It’s time to banish scary weather words like ‘bomb cyclone’
It’s minus 15 outside and I’m reading about a “bomb cyclone.”
That is a popular term on Friday, as a massive storm is forecast to wallop Atlantic Canada and the Northeast this weekend. Godspeed to all in the path of more snow fury. Is it still January? It feels as if we’ve already had four winters. Trying to clear the sidewalks around my house after the blizzard last week was like trying to dig my way out of Alcatraz.
I think we’ve all reached a breaking point with this pandemic and now the weather.
And that is why I am calling upon Environment and Climate Change Canada to take the global lead in rethinking scary terms like “bomb cyclone” that offer no actionable insights. The meteorologists will come back at me with tech specs on “explosive cyclogenesis” and “rapid central pressure decreases by 24 millibars in 24 hours.”
Zip it, you barometric lunatics. I’m on to you. It’s almost as if Big Weather has secretly auctioned naming rights to doomsday cults. Thundersnow. Dust Devil. Snowmageddon. The “nado” suffix is wildly popular: Firenado. Gustnado. I give it six months until a torrential downpour is described as a Soaknado. Let’s be honest, even “polar vortex” sounds vaguely sci-fi, like an evil white bear is about to rip off your face and catapult your frostbitten corpse to a new dimension.
The only thing these terms do is freak people out when we’re fresh out of freaks to give.
Any comprehensive weather glossary now reads like rough notes from “A Clockwork Orange.”
Back-Sheared Anvil. Growler. Dart Leader. Eye Wall. Scud Clouds.
Just tell me if I need an umbrella or sunscreen and let’s call it a day.
The danger of alarmist terminology, in all fields, is that it desensitizes people who ought to be on guard for danger. And beyond summoning Second World War shelter sirens or an inexplicable tropical storm in Arendelle, “bomb cyclone” is meaningless. Citizens in affected regions this weekend would be much better off with a star-rated, alphanumeric system of emojis: “Good lord, we’re going to be dealing with 3 Ice Cube Trays, 4 Windmills and 5 Shovels!”
And don’t tell me we need extremely scary words for extreme weather. That’s clearly not true. Hurricanes are among the most destructive systems on Earth. Here are a few hurricane names that will be used this year for Atlantic and Pacific storms: Hermine, Owen, Seymour, Gaston, Walter, Agatha, Lester, Estelle and Yolanda.
Those names don’t conjure catastrophe — they sound like a bingo tournament.
Also, why do we only name hurricanes? This is weather discrimination. Why aren’t we slapping a Tom, Dick or Harry on a tornado, earthquake or tsunami? Another oddity: I just read a CNN story on Friday — “A bomb cyclone with the power of a hurricane will unleash snow and blizzard-like conditions this weekend” — and did a double-take at the author’s logo.
CNN meteorologist Judson Jones is writing about a horrific storm. But in his photo, he is laughing maniacally, like he just spent the weekend in Vegas with hookers and Beluga caviar.
Dude, you need to reshoot that logo before the next climate disaster.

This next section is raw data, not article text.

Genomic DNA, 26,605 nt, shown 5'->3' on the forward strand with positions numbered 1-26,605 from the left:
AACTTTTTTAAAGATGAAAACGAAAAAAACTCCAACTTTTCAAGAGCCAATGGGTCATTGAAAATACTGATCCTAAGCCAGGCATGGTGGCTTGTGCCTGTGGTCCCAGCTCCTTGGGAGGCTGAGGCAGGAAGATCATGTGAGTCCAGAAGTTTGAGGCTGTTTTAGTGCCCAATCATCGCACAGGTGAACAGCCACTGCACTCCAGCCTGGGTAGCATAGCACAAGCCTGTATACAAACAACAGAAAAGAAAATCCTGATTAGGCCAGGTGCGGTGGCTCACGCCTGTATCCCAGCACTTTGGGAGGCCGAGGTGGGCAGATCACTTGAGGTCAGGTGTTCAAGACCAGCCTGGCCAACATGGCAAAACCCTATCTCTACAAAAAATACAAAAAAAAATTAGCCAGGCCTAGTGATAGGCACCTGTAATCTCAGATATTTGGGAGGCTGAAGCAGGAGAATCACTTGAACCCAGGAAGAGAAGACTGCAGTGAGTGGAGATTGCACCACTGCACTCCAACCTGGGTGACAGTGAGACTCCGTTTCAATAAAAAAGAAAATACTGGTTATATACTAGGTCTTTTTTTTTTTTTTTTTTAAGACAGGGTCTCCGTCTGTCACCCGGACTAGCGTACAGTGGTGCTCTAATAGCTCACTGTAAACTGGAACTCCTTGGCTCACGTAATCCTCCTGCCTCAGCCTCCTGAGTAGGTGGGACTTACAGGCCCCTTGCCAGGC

That aside, since I’m not a meteorologist, I put my Scary Weather Words theory to David Phillips, senior climatologist at Environment Canada and a national treasure. And, somewhat shockingly, he concurred that “so many meteorological terms have become frightening.”
If only my wife could be this agreeable.
As Phillips wrote in his email reply: “Even the word ‘unsettled’ is not used any more. Better to say ‘turbulent,’ ‘chaotic.’ ‘Sleet’ is also not used in Canada, instead ‘ice pellets.’ ‘Cold’ is not enough, but is augmented with ‘wind chill,’ or even better, ‘exposed flesh will freeze in a minute.’
“And you are right, weather bombs refer to rapidly deepening storms … Even adjectives have been added to some meteorological terms such as storms of the past become ‘mega,’ ‘super storms’ or a ‘storm of the century.’ Even climate change is now called a climate crisis. Even the list of public weather alerts in Canada have been increased such that COLD now includes extreme cold, arctic outflows, flash freeze …”
But this was the part that really raised my haboob brows: “I think there are some good reasons for changing the terminology, but I think some of the frightening expressions come from long midnight shifts when the weather is the same tomorrow as it is today, thus the weather expert has some more time to embellish standard terminology. A big factor is competition among weather people, especially private meteorologists in crowded markets always looking for a way to increase ratings and market share. Sometimes the push comes from program managers. I know that to be the case when a forecasted snowfall, say, between 10 and 25 cm, gets aired at the high end above 25, or even add more cm of snow.”
Hang on. Is he saying weather forecasts are exaggerated?
“Forecasts are up to the individual meteorologists. It is only warnings that are issued from a single source (Environment and Climate Change Canada). Vinay, I also think the public enjoys the scary description of the weather. Provides a great excuse for booking off sick, not visiting the in-laws or getting out from work around the house. Maybe wanting to grab attention of the public to the dangers of a storm is why the trend to create as scary or frightening term or descriptor.”
There is now a monsoon in my brain and my soul is parched.
With this pandemic, we are already dealing with way too much emotional precipitation.
It is time for scary weather terms like “bomb cyclone” to vanish from the lexicon.
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